Bullfighting is obviously a controversial subject. Were you confident audiences and critics would see beyond any debates about its morality?
We knew we were walking into fertile ground, but, in a way, that's what you want as a filmmaker. The choice of having Antonio Barrera as the protagonist, rather than bullfighting in general, was a good way of not hiding from the subject, but rather putting it at eye-level. Especially as Antonio isn't a poster-boy for bullfighting and doesn't exhibit that artistry, so you never get swallowed up by the romance. We're not trying to justify bullfighting, which is why I think lots of people who are anti-bullfighting have loved the movie, because it doesn't feel like a bullfighting film. It's about obsession, life and death, broken dreams, family.


But, as Antonio Barrera emphatically says at the end of the doc, "I am a bullfighter." He's not just "any man" dealing with these issues. Would someone like Antonio, or many of the themes arising from his story, even exist outside of bullfighting?
No, and that's exactly why bullfighting still exists. There's still a really visceral need to be around death in a controlled environment. Today news channels feed us death all the time, but that's very different. That's driven by politics, conquest—lots of other things. For us to be able to go into a controlled environment and see man try to submit nature in that way, and share in that incredibly difficult task, I think that's what keeps bullfighting relevant. Which is why there's so much pushback against it. If it was just fading away, people would let it be. But I think it still has so many fans and still exists because it satisfies something really primal.

Has making the film changed your view of bullfighting?
I find myself much more interested. A film takes a long time to make, so you have to be submerged in the subject. You have to learn to understand your subject without judging it. It didn't turn me into a fan, but I am not a protestor. To my sensibility, I don't necessarily enjoy it, but there's something about it that I totally understand now, and which tells me why it's still around.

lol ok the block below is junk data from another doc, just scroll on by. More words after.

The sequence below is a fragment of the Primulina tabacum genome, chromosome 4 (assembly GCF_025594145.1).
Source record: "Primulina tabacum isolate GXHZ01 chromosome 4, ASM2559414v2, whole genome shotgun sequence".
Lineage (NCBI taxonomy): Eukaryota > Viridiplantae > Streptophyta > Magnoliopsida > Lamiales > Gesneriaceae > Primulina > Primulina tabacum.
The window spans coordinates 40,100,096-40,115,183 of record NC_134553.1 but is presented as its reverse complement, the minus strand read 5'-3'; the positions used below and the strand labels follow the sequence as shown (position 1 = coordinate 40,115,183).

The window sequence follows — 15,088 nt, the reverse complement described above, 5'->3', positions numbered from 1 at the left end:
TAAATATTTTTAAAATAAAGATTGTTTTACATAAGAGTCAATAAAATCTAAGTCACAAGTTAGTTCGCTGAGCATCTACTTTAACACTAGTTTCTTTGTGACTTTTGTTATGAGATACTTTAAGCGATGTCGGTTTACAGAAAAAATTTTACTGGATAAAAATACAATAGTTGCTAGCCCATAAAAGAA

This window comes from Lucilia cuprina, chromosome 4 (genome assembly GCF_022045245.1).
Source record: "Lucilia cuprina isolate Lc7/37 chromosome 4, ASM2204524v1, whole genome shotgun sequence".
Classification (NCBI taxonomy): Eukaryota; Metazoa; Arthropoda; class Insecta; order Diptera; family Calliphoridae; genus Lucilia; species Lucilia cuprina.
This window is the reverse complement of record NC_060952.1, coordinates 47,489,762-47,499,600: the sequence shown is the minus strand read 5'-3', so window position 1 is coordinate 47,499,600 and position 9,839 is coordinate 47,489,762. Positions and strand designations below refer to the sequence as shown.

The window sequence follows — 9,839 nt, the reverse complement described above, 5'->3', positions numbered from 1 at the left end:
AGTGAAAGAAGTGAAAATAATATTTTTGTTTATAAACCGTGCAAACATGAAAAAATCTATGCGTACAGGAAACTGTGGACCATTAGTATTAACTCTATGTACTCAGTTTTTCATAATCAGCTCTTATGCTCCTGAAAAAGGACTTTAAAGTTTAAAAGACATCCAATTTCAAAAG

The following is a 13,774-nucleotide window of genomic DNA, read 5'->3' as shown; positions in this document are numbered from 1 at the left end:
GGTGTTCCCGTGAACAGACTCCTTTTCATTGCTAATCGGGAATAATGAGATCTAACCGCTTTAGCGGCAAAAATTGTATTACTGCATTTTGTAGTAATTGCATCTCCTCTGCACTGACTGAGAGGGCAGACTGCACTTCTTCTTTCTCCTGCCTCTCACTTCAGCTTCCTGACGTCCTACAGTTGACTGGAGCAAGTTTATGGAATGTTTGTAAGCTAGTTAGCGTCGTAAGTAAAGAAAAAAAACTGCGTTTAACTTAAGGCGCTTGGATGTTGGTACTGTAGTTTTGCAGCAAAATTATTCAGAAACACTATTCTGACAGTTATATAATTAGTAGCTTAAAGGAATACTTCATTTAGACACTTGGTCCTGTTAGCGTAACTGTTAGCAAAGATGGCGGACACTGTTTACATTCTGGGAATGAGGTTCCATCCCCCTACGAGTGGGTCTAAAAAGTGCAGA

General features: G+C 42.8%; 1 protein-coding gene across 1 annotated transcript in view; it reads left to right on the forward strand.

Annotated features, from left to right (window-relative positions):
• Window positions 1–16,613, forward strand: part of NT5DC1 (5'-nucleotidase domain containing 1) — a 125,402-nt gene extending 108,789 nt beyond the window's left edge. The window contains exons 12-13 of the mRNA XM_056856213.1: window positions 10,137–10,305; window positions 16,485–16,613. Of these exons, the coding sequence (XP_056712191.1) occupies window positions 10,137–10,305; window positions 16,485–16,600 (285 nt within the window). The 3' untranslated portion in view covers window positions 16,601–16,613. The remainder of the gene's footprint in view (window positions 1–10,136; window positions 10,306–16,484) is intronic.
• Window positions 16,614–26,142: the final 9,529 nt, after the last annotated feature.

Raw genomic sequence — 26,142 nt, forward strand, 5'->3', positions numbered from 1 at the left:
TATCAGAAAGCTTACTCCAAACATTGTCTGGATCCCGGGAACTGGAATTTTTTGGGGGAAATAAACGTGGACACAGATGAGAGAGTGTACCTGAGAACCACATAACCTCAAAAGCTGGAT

How did Barrera respond to the film?
I have no idea. So here's the other reality about trying to make a movie about a matador: they are really tricky to pin down. He's like a bull; if you're not within his peripheral vision, you cannot reach Antonio Barrera. As close and as intimate a time as we had with him, when he's not in front of us physically, we can't reach him. As soon as we finished, I wanted his take on it before I even locked picture, but he never responded.

Was it difficult filming such crucial moments in his life?
We met him when he was making the most painful decision he's ever made. Getting gored over and over again wasn't painful for him anymore, but to make the decision to walk away from the bulls? That was really painful. To film his family in the days leading up to his final bullfight… they couldn't care less about us. We're filming people dealing with life-shattering decisions. And everyone had a stake in it: his wife, his daughter, his father-in-law. Everyone was so invested, and the camera was so low on their priority list, that we filmed the real stuff. It's a very privileged point of view, real access to something, which is incredibly rare in documentaries.

'Gored' is out now on iTunes, Netflix, and Amazon. For more information, visit the documentary's website here.